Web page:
- Vinod Khosla purchased property surrounding Martins Beach for $32 million in 2008, and has for years fought lawsuits from groups alleging that he has tried to limit public access to the beach.
- The state of California sued Khosla on Monday, claiming he has "improperly and illegally" restricted entry to the beach.
The state of California on Monday reignited a prolonged legal fight with billionaire tech investor Vinod Khosla over access to a beach connected to his property in San Mateo County, south of San Francisco.
Khosla purchased land surrounding Martins Beach in 2008 for $32 million and has for years fought lawsuits from groups alleging that he's tried to limit public entry to the beach by locking gates and posting no trespassing signs. Beaches in California are public land under the California Coastal Act.
California is now suing on behalf of the California Coastal Commission and the States Lands Commission, claiming that Khosla has been "improperly and illegally" restricting access to the beach. The agencies are asking for a right to use Martins Beach Road, a pathway from Highway 1 that crosses over Khosla's land, as well as access to the beach.
Khosla, who made his fortune as a Sun Microsystems co-founder before going into venture capital at Kleiner Perkins and then starting his own firm, Khosla Ventures, has refused to back down over the past decade, claiming that he's defending property rights. He told The New York Times in a profile that he wished he'd never bought the property and that he continued the legal battle because of his principles.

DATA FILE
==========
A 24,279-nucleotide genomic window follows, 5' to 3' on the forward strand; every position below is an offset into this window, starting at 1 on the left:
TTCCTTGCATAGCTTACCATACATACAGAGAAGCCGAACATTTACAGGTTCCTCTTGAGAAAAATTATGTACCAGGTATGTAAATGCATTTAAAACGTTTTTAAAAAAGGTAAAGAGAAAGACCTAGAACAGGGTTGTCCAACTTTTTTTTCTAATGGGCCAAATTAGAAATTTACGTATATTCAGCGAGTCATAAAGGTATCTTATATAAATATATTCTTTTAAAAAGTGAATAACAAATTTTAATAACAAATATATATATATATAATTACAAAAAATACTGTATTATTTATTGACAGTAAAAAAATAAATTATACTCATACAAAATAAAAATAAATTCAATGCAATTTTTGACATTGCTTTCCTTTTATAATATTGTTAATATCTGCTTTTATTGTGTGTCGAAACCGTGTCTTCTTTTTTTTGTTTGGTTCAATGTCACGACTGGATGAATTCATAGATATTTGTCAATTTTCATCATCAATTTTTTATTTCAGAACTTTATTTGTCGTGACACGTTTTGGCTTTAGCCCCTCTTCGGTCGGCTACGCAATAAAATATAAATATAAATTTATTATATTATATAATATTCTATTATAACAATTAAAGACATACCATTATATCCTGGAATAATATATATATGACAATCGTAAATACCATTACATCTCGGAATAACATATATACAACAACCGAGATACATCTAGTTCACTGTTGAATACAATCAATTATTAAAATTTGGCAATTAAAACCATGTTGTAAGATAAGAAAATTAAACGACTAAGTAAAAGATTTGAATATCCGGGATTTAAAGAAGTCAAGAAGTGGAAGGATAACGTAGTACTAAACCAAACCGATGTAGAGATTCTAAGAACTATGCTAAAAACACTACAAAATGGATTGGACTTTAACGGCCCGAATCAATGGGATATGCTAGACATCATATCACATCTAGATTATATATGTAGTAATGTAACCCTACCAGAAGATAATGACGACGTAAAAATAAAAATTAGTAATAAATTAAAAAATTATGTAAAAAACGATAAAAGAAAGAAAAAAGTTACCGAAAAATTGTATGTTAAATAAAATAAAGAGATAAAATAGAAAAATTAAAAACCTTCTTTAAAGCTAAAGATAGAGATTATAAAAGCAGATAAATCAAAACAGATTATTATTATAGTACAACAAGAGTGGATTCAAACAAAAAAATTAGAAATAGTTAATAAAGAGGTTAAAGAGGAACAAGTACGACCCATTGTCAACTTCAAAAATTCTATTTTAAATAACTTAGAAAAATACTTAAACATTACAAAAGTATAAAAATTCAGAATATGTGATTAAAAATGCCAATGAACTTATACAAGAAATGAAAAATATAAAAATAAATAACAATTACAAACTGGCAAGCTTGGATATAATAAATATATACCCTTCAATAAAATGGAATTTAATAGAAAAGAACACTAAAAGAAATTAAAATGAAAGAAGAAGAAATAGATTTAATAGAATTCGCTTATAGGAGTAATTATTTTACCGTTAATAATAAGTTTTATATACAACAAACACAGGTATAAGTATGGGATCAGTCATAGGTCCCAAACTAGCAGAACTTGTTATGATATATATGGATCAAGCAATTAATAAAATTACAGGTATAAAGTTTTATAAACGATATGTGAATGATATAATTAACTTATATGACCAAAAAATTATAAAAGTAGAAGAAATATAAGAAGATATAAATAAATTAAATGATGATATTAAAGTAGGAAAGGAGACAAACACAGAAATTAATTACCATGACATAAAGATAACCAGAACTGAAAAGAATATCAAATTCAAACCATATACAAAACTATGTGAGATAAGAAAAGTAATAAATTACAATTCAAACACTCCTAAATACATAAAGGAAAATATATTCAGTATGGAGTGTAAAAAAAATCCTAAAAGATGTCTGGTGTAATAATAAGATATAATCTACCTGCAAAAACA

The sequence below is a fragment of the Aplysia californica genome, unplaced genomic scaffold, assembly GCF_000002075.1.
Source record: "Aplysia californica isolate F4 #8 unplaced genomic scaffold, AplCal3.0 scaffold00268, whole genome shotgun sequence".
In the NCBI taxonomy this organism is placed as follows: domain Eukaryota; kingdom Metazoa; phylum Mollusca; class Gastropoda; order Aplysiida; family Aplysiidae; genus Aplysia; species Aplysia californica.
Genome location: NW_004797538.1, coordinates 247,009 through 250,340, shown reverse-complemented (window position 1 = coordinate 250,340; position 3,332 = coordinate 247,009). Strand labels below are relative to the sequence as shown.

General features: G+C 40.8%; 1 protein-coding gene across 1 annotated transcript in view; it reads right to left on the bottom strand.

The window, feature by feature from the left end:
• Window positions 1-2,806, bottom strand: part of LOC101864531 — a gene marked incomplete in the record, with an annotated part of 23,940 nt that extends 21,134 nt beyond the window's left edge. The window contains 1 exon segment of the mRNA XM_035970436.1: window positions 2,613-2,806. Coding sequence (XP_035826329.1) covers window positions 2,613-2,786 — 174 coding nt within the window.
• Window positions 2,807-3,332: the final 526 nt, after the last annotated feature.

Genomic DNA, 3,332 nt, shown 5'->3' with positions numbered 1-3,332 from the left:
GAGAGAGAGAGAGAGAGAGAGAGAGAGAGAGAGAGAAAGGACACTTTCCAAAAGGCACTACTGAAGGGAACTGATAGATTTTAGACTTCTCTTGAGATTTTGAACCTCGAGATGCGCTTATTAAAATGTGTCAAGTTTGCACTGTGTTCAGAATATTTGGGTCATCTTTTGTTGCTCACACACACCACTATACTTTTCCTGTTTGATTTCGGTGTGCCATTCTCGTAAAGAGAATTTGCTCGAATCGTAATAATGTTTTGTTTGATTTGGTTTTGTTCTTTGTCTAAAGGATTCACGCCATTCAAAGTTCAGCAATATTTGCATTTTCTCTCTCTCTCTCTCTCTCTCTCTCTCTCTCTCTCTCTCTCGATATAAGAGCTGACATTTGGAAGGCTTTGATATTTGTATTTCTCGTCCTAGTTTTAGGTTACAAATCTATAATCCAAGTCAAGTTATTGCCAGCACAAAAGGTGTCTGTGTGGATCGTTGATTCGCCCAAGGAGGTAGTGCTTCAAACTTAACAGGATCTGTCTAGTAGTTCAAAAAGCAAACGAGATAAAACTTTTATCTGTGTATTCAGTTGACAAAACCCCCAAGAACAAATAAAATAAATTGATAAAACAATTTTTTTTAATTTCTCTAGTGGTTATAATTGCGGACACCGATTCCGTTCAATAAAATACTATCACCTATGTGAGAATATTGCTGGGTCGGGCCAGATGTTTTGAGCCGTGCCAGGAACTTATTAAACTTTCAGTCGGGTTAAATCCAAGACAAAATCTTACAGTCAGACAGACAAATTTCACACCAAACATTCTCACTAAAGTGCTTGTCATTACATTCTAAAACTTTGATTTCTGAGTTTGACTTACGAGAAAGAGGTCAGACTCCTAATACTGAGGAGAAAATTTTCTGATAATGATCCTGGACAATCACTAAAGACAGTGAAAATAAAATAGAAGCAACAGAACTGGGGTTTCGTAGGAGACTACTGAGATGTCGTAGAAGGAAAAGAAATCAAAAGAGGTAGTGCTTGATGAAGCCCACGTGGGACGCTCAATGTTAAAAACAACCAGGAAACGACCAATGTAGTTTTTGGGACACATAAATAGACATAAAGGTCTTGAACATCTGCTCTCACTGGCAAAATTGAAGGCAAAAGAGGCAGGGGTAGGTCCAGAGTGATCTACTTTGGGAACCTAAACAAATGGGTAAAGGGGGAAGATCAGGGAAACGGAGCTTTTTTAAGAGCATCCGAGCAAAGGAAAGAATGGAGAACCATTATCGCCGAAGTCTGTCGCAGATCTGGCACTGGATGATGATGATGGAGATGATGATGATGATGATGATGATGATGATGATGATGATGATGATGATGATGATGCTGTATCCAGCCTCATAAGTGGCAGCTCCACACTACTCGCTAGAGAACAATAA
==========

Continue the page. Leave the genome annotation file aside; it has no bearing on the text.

In 2018, the Supreme Court declined to review Khosla's case challenging the California Coastal Act, quieting the legal wrangling for a period. More recently, Khosla's team scored a victory in an appeals court in San Mateo County over how the former owners of the property charged for access to the beaches.
"The claims asserted in today's lawsuit have been extensively litigated and repeatedly rejected by the courts in a prior lawsuit," Dori Yob Kilmer, a lawyer for Khosla, said in a statement. "Since the property was purchased by our client, the state, and small activist groups, have endeavored to seize our client's private property without compensation. While such tactics are commonplace in communist systems, they have never been tolerated in the American system where the U.S. Constitution precludes the government from simply taking private property and giving it to the public."
Kholsa's net worth is over $2 billion, according to Forbes.